Home of the Year: House with the wow factor gets a perfect 10 from Amanda Bone

See inside Aoife and Gareth Tolerton’s modernist County Down property that is the third residence through to the 2022 final 
Home of the Year: House with the wow factor gets a perfect 10 from Amanda Bone

Aoife and Gareth Tolerton's favourite spot in their County Down home. Pictures: Joe McCallion

An upside-down home in Co Down tops the charts for architect Amanda Bone this week.

The modernist house, owned by Aoife and Gareth Tolerton, is the third property through to the final of RTÉ One’s Home of the Year.

Amanda awards it a perfect 10 and she and her fellow judges, architect Hugh Wallace and interior designer Sara Cosgrove, give it a combined score of 28.

Aoife and Gareth built the residence in 2017.

“Open-plan is essential for our family and clutter is kept to a bare minimum,” says Aoife.

The couple live there with their children. As an upside-down configuration, the bedrooms are on the ground floor and the living areas are on the upper floor.

The layout maximises the views and makes the most of the flow of light throughout the space.

Aoife, an artist and graphic designer, masterminded the modern, minimalist look. ”I tried to soften the clean lines by using quite a lot of wood,” she says.

The “shape and orientation” were Gareth’s input, he adds.

“The terraces are located at the eastern and southern sides so we can have sunshine outside from morning till night,” says Gareth.

As Aoife notes: “Rain or shine, the views are immense.” 

And all of this is “quite calming”, says Gareth.

Their favourite spot? The freestanding bath in the ensuite. “The bathroom was actually designed around the bath,” says Gareth.

“The judges can be quite critical but at the end of the day we like it so it doesn’t really matter.” 

He need not worry. All three judges adore it — from the moment Hugh approaches what he describes as the “big architectural statement”, through to his delighted dive into their bathtub. 

Amanda loves the panoramic vistas.  "This is beautiful — the views, I’m just speechless,” she says.

Hugh isn’t. 

Pointing at all the wooden finishes, he exclaims. “From the outside I’ve got architecture, architecture, architecture: I come in here, and I’m, yeehaw! I’m expecting a Texan hat!” 

Again turning her eyes to the County Down countryside, Amanda sighs: “Well I feel like I’m in heaven. I just feel like I want to reach out and grab it.” 

The open-plan living area and family relaxation room also get the judges’ seal of approval.

“The sofa is a real design classic,” says Sara.

“This home has serious wow factor.” 

Máire and Denis Hennessey-O'Connor, Tipperary 

Another perfect 10 is on its way across the rolling Tipperary countryside from Hugh Wallace to a reimagined 1800s farm cottage that he deems an “inspirational and delightful family home”.

The cottage, owned by Máire and Denis Hennessey-O'Connor, has been in Denis’s family for generations.

Denis says: “I actually proposed to Máire in the cottage.”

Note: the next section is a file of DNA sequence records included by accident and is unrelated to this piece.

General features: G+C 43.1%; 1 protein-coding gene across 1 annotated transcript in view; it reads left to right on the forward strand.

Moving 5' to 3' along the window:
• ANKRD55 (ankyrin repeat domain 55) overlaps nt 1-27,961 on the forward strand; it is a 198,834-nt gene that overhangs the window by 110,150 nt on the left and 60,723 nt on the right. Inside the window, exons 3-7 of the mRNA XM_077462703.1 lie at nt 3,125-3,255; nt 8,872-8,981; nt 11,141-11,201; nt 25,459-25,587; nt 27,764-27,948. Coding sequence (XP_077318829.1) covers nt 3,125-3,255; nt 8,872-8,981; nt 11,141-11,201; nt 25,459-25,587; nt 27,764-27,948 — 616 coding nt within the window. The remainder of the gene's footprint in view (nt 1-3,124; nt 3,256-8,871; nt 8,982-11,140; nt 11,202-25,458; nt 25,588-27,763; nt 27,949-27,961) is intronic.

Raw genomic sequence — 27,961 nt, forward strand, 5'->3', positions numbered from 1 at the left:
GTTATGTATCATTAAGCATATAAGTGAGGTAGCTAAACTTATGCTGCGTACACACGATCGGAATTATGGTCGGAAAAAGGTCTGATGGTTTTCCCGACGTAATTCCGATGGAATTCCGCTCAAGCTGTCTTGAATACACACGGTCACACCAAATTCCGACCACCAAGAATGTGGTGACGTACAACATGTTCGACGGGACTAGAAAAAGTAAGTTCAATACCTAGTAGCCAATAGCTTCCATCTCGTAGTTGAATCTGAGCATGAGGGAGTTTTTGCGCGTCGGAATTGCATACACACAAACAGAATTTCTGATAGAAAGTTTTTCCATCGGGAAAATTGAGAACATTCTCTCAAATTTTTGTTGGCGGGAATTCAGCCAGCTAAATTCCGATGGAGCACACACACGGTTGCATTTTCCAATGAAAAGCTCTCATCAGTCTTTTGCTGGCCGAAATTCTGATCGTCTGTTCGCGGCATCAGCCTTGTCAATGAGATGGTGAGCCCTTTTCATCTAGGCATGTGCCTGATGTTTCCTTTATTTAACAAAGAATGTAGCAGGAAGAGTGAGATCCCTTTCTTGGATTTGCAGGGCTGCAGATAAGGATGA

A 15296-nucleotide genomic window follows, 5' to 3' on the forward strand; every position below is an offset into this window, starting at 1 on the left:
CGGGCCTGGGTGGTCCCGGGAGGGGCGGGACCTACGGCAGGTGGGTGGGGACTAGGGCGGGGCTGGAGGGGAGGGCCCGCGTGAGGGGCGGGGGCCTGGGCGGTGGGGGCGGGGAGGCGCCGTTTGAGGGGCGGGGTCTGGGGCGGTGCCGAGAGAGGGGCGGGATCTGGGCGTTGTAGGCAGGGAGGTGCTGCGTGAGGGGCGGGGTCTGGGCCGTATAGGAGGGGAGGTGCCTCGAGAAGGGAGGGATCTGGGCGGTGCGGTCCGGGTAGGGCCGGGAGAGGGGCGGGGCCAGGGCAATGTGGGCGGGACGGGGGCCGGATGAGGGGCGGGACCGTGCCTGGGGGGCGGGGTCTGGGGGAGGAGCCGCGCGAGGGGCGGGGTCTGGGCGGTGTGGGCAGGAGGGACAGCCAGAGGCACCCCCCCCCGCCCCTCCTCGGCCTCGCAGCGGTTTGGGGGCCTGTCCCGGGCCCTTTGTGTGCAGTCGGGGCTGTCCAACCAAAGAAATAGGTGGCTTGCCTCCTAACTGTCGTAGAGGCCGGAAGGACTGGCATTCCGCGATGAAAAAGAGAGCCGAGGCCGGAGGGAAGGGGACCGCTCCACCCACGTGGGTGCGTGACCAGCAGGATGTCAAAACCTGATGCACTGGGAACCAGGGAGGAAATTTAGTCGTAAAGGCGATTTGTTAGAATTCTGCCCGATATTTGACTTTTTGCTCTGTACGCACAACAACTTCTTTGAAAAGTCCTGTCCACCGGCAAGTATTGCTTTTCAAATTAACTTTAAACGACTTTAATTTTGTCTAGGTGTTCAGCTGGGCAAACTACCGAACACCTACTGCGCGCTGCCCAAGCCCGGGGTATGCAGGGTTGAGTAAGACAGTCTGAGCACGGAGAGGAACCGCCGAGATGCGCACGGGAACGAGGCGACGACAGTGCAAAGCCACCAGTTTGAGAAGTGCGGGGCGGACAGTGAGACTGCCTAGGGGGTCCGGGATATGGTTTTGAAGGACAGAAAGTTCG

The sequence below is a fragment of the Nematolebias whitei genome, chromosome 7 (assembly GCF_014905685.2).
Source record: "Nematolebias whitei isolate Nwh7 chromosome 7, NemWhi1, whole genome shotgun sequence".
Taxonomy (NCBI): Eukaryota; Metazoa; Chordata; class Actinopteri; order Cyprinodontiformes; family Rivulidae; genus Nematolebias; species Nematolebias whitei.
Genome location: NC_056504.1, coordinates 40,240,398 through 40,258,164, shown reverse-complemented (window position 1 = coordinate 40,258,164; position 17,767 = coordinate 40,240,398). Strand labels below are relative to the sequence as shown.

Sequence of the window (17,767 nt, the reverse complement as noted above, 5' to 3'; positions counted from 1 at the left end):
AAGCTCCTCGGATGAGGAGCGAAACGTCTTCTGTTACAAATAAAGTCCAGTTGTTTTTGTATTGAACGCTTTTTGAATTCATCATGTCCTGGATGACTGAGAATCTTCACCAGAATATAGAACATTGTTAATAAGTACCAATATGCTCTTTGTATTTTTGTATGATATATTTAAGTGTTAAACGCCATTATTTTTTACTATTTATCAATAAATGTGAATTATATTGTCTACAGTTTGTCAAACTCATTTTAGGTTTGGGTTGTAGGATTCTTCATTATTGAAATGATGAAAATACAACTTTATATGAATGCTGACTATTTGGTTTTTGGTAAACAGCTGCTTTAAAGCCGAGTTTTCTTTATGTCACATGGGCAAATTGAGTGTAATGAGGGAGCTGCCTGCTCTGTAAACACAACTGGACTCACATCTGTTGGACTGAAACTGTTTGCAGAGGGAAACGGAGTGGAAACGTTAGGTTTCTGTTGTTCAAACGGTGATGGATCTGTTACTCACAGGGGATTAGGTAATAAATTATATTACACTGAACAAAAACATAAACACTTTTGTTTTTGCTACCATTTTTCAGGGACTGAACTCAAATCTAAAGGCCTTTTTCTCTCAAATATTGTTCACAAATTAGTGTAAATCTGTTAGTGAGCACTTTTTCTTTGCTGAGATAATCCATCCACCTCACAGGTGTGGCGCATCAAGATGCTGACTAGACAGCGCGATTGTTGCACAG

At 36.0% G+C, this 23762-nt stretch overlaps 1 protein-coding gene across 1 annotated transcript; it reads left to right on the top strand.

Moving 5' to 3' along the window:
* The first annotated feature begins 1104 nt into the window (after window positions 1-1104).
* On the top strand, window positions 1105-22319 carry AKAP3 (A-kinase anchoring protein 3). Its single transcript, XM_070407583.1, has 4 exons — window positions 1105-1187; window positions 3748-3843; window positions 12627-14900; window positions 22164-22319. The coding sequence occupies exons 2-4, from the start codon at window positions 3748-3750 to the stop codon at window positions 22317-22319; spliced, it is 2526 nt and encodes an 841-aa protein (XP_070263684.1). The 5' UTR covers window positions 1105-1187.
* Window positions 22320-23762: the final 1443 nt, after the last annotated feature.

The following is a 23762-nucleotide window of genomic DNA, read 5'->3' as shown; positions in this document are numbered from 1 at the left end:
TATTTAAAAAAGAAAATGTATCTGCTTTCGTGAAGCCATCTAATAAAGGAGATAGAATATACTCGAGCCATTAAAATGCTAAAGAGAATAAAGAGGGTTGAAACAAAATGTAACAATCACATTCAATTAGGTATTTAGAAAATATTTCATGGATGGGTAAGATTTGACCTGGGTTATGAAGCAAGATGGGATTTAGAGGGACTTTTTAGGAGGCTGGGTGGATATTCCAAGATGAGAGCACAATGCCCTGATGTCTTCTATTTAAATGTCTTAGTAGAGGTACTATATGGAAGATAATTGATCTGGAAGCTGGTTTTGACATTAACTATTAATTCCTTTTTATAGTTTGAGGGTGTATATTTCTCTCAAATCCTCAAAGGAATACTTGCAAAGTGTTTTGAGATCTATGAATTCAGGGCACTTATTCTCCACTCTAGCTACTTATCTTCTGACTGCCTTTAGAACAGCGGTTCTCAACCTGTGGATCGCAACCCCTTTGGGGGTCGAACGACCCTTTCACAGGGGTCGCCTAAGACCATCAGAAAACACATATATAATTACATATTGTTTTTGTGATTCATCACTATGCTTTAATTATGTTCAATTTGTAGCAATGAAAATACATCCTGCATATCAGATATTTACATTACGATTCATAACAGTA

They live there with their children and renovated the property over a two-year period, retaining as many original features as possible.

Máire, an interior decorator, designed the interiors to be a balanced mix of traditional and modern. 

“We kept the original build and then we added a kitchen, living and play area for the kids,” she says.

All three judges are impressed overall with the feel of the space.

“I just feel the life that’s been lived in this home,” says Sara.

Hugh adds: “It’s a working farm, for me it’s perfect.” Amanda relaxes in the family’s favourite spot, by the original hearth.

“Effortless comfort,” muses Sara.

The judges give it a score of 26.


Gail Hawthorne and Graham Watson, Dublin 

Gail Hawthorne and her husband Graham live in a 1920s end-of-terrace house in north Dublin city with their children.

When they bought their home, it required a full renovation and new heating, plumbing and electrics. 

They added a unique triangular extension to the side of the property, designed by their architect, which houses the open-plan kitchen and dining area and has large sliding doors and discreet skylights that flood the area with natural light.

Gail and Graham have taken an eclectic approach to their interiors and have furnished the property with vintage finds.

“I wouldn’t be a minimalist at all,” says Gail.

“When we moved in the bathroom literally just had a bath in it — there was no sink, no loo — so, we just took the bath into the bedroom and we thought we’d just leave it here so you can just lie in the bath with the fire lit and just hop into bed,” she says.

“I think the style of our home is just a patchwork of us, really — full of music, art and people.” 

Amanda proclaims she feels as if she’s “wandered into a West of Ireland cottage”.

Hugh adds: “There’s a lot going on, even for me.” 

But’s it’s a home that’s “full of happiness and full of memories”, says Sara. 

“The items didn’t just come out of a catalogue.” 

Amanda and Hugh are impressed by the new extension housing the kitchen dining area, and its architectural design with raised ceiling.

The judges award it a score of 22.

  • Home of the Year is on RTÉ One on Tuesdays at 8.30pm and on RTÉ Player

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